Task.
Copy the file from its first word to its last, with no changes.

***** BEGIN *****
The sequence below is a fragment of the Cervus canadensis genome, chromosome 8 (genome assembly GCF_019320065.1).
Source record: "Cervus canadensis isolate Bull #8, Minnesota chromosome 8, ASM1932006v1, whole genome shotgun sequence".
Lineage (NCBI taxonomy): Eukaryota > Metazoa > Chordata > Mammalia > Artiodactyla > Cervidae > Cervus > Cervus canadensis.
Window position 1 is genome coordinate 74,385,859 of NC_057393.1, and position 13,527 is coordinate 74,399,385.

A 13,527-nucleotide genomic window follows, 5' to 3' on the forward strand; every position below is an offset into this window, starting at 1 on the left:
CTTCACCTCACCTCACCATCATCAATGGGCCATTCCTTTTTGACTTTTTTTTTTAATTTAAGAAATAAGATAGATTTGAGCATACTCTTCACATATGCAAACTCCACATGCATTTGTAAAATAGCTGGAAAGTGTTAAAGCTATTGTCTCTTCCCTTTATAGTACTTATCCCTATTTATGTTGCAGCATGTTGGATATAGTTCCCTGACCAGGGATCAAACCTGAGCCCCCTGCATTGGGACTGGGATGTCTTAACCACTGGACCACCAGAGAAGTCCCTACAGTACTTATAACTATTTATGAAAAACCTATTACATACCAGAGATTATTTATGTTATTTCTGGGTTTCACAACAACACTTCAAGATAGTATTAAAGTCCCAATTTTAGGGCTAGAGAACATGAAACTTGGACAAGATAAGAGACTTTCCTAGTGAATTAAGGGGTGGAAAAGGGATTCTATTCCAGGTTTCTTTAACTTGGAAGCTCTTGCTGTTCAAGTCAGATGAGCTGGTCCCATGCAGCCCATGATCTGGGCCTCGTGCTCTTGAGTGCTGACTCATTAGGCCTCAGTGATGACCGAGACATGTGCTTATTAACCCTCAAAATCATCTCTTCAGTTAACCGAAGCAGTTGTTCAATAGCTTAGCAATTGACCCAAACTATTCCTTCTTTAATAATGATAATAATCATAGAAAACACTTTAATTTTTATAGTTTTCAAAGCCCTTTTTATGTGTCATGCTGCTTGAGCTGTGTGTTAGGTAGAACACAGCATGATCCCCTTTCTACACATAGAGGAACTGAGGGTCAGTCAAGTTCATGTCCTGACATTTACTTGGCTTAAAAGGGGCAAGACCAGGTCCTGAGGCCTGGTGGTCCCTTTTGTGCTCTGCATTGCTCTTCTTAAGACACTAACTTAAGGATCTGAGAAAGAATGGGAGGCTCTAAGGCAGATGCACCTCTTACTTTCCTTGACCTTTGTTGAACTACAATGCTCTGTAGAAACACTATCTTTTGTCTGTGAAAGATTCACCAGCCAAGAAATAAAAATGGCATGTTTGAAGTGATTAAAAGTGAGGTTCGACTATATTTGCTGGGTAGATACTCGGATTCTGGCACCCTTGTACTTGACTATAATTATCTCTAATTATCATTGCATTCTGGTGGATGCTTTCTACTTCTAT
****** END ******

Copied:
The sequence below is a fragment of the Cervus canadensis genome, chromosome 8 (genome assembly GCF_019320065.1).
Source record: "Cervus canadensis isolate Bull #8, Minnesota chromosome 8, ASM1932006v1, whole genome shotgun sequence".
Lineage (NCBI taxonomy): Eukaryota > Metazoa > Chordata > Mammalia > Artiodactyla > Cervidae > Cervus > Cervus canadensis.
Window position 1 is genome coordinate 74,385,859 of NC_057393.1, and position 13,527 is coordinate 74,399,385.

A 13,527-nucleotide genomic window follows, 5' to 3' on the forward strand; every position below is an offset into this window, starting at 1 on the left:
CTTCACCTCACCTCACCATCATCAATGGGCCATTCCTTTTTGACTTTTTTTTTTAATTTAAGAAATAAGATAGATTTGAGCATACTCTTCACATATGCAAACTCCACATGCATTTGTAAAATAGCTGGAAAGTGTTAAAGCTATTGTCTCTTCCCTTTATAGTACTTATCCCTATTTATGTTGCAGCATGTTGGATATAGTTCCCTGACCAGGGATCAAACCTGAGCCCCCTGCATTGGGACTGGGATGTCTTAACCACTGGACCACCAGAGAAGTCCCTACAGTACTTATAACTATTTATGAAAAACCTATTACATACCAGAGATTATTTATGTTATTTCTGGGTTTCACAACAACACTTCAAGATAGTATTAAAGTCCCAATTTTAGGGCTAGAGAACATGAAACTTGGACAAGATAAGAGACTTTCCTAGTGAATTAAGGGGTGGAAAAGGGATTCTATTCCAGGTTTCTTTAACTTGGAAGCTCTTGCTGTTCAAGTCAGATGAGCTGGTCCCATGCAGCCCATGATCTGGGCCTCGTGCTCTTGAGTGCTGACTCATTAGGCCTCAGTGATGACCGAGACATGTGCTTATTAACCCTCAAAATCATCTCTTCAGTTAACCGAAGCAGTTGTTCAATAGCTTAGCAATTGACCCAAACTATTCCTTCTTTAATAATGATAATAATCATAGAAAACACTTTAATTTTTATAGTTTTCAAAGCCCTTTTTATGTGTCATGCTGCTTGAGCTGTGTGTTAGGTAGAACACAGCATGATCCCCTTTCTACACATAGAGGAACTGAGGGTCAGTCAAGTTCATGTCCTGACATTTACTTGGCTTAAAAGGGGCAAGACCAGGTCCTGAGGCCTGGTGGTCCCTTTTGTGCTCTGCATTGCTCTTCTTAAGACACTAACTTAAGGATCTGAGAAAGAATGGGAGGCTCTAAGGCAGATGCACCTCTTACTTTCCTTGACCTTTGTTGAACTACAATGCTCTGTAGAAACACTATCTTTTGTCTGTGAAAGATTCACCAGCCAAGAAATAAAAATGGCATGTTTGAAGTGATTAAAAGTGAGGTTCGACTATATTTGCTGGGTAGATACTCGGATTCTGGCACCCTTGTACTTGACTATAATTATCTCTAATTATCATTGCATTCTGGTGGATGCTTTCTACTTCTAT